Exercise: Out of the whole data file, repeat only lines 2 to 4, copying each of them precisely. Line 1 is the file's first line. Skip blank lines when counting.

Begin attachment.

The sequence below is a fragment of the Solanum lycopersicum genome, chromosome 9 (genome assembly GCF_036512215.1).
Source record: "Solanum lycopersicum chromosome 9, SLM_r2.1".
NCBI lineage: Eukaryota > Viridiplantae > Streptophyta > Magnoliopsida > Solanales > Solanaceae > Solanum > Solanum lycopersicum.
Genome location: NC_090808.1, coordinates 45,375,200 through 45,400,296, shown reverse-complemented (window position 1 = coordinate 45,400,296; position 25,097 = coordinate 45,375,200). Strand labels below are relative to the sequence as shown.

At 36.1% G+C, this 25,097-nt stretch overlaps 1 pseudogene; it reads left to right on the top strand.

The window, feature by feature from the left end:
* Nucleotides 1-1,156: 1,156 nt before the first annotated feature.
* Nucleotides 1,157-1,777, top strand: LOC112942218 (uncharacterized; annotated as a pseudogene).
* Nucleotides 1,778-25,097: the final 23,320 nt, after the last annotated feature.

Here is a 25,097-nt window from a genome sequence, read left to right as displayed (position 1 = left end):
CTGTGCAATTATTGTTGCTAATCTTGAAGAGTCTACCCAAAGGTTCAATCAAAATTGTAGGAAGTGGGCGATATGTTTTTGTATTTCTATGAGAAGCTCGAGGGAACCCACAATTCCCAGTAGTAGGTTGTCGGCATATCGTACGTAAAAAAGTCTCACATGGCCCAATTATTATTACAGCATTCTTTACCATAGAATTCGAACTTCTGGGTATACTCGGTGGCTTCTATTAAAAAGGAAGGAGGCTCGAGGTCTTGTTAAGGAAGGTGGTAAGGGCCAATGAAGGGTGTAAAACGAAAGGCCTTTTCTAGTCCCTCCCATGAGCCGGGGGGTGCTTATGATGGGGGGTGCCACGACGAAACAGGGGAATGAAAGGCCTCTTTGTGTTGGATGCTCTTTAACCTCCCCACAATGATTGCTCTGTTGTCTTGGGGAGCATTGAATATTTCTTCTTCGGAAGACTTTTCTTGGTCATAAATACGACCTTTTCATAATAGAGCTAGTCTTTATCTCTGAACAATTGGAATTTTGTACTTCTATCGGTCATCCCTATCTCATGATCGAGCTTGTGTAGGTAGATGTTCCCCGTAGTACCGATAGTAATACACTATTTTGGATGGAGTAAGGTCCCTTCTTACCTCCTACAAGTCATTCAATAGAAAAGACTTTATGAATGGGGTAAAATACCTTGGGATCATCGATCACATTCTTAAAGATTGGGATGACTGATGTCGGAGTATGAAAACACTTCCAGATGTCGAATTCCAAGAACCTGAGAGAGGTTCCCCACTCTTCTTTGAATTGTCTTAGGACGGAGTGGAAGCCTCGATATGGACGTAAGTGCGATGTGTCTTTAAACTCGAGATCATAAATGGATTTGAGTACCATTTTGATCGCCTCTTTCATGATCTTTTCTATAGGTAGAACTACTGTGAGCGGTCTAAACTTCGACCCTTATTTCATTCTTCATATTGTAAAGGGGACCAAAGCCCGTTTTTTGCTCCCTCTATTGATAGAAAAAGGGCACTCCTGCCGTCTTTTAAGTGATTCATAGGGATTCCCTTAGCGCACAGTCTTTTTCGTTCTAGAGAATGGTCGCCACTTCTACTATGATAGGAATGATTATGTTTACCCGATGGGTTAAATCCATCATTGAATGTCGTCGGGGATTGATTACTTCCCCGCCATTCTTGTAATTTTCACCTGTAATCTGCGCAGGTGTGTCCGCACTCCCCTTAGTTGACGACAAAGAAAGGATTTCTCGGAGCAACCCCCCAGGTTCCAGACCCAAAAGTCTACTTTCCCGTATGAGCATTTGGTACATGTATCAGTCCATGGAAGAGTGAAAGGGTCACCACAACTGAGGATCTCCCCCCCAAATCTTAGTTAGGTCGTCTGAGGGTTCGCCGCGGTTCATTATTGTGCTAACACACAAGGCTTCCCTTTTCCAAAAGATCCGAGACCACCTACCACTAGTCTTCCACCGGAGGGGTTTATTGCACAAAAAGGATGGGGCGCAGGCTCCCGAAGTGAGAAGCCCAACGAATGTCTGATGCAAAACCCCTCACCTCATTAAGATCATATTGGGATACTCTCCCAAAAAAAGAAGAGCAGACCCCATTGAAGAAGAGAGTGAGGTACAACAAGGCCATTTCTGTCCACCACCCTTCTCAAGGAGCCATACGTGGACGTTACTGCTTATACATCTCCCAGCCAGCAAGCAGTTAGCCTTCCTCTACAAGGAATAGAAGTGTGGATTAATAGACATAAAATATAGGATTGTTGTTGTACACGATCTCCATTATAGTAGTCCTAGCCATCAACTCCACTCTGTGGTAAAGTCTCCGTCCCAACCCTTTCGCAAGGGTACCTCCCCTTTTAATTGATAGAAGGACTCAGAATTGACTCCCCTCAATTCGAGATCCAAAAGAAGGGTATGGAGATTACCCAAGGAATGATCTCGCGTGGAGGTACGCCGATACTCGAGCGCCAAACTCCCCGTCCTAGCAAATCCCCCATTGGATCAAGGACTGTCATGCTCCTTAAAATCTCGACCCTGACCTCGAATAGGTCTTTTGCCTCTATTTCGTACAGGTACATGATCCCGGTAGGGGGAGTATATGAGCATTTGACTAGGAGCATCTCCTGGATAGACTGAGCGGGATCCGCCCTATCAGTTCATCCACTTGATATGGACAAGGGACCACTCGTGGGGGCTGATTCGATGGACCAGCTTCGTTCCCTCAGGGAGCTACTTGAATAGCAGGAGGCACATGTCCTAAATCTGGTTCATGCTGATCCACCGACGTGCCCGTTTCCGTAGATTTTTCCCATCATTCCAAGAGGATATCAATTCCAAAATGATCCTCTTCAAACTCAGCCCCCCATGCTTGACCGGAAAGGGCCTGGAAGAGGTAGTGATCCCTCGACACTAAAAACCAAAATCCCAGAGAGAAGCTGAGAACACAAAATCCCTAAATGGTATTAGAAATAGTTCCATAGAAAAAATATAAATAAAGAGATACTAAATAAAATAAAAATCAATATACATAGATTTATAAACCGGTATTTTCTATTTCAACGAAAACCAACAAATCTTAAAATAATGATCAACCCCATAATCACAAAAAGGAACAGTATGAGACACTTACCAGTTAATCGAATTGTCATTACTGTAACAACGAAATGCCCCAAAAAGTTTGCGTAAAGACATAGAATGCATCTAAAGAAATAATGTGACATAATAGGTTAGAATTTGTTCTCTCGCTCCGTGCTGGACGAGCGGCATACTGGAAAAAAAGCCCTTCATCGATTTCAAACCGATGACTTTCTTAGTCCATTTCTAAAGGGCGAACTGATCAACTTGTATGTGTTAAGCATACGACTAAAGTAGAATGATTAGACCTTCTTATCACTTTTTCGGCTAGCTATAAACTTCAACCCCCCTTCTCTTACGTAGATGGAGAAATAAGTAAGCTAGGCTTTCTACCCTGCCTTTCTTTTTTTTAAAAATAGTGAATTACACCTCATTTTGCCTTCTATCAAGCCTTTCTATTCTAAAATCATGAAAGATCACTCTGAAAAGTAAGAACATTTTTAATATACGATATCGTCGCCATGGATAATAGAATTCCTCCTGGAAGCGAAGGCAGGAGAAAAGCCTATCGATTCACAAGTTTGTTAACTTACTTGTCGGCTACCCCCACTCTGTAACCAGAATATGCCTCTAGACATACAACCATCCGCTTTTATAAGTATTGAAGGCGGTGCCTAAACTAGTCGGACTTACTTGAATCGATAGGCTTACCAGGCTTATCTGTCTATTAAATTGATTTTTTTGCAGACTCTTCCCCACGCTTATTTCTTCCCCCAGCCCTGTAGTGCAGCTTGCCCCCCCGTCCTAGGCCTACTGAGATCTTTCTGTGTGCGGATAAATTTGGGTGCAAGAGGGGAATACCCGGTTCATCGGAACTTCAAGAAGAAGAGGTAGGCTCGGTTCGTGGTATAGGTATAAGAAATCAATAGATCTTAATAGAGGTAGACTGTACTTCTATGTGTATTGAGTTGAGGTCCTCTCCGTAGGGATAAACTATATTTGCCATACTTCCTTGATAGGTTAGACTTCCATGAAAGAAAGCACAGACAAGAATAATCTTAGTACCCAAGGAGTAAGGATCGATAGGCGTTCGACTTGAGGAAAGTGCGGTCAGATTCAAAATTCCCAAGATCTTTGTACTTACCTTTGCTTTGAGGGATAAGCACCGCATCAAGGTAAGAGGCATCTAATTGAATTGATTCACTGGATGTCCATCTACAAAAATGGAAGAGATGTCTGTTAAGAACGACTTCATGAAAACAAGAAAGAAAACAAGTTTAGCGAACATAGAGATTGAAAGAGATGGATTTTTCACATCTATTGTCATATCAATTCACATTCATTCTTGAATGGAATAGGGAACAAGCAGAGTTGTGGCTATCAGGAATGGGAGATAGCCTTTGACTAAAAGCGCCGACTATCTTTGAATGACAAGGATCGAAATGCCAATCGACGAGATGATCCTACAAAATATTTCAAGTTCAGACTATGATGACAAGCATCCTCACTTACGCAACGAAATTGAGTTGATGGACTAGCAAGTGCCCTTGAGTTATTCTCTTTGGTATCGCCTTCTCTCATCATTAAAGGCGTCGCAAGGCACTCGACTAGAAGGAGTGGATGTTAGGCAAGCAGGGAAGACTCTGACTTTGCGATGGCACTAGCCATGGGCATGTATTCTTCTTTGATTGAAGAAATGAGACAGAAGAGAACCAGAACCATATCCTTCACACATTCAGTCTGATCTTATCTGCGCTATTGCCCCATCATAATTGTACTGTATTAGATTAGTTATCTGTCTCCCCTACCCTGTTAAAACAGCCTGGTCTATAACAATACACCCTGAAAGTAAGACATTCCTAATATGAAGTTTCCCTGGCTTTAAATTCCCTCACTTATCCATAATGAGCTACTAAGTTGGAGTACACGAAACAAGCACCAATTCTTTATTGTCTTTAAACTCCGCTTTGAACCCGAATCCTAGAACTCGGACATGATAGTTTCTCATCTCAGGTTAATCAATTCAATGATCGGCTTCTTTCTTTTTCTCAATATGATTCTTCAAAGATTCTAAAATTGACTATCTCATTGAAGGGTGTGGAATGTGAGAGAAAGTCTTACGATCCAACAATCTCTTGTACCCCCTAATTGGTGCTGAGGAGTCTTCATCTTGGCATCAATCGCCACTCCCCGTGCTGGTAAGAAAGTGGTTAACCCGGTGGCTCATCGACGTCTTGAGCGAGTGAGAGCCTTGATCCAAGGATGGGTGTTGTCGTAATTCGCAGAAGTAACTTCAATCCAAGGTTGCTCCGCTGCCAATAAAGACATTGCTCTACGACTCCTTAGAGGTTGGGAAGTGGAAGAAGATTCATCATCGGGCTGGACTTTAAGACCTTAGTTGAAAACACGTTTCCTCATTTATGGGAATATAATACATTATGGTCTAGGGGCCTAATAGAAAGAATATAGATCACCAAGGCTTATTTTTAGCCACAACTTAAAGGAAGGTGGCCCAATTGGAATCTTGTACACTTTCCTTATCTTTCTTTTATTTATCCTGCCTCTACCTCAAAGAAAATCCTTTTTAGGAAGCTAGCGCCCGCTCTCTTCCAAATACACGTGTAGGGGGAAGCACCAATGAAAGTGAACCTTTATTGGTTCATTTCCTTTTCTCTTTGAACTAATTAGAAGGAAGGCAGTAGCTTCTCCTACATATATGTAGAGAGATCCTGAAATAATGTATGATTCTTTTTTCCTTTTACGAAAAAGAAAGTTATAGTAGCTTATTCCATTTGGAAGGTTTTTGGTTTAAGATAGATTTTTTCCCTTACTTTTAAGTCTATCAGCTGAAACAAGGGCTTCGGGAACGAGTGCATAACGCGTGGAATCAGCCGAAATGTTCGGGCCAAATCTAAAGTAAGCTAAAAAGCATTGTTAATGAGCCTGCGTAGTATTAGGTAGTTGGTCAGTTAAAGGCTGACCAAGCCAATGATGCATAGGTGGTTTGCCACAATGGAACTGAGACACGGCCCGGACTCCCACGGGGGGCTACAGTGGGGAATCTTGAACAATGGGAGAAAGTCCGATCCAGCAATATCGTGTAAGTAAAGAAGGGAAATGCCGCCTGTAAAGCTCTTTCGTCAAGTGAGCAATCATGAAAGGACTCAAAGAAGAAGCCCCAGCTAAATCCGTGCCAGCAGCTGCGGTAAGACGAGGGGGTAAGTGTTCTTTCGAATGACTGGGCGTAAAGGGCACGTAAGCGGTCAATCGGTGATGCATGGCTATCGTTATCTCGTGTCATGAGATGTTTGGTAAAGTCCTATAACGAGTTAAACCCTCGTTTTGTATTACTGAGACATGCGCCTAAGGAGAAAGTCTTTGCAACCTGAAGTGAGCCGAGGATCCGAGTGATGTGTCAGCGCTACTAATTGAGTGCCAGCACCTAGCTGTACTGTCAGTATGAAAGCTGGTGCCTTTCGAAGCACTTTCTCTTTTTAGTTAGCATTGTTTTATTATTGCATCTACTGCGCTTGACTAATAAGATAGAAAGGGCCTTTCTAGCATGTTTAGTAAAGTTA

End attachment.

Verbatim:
Source record: "Solanum lycopersicum chromosome 9, SLM_r2.1".
NCBI lineage: Eukaryota > Viridiplantae > Streptophyta > Magnoliopsida > Solanales > Solanaceae > Solanum > Solanum lycopersicum.
Genome location: NC_090808.1, coordinates 45,375,200 through 45,400,296, shown reverse-complemented (window position 1 = coordinate 45,400,296; position 25,097 = coordinate 45,375,200). Strand labels below are relative to the sequence as shown.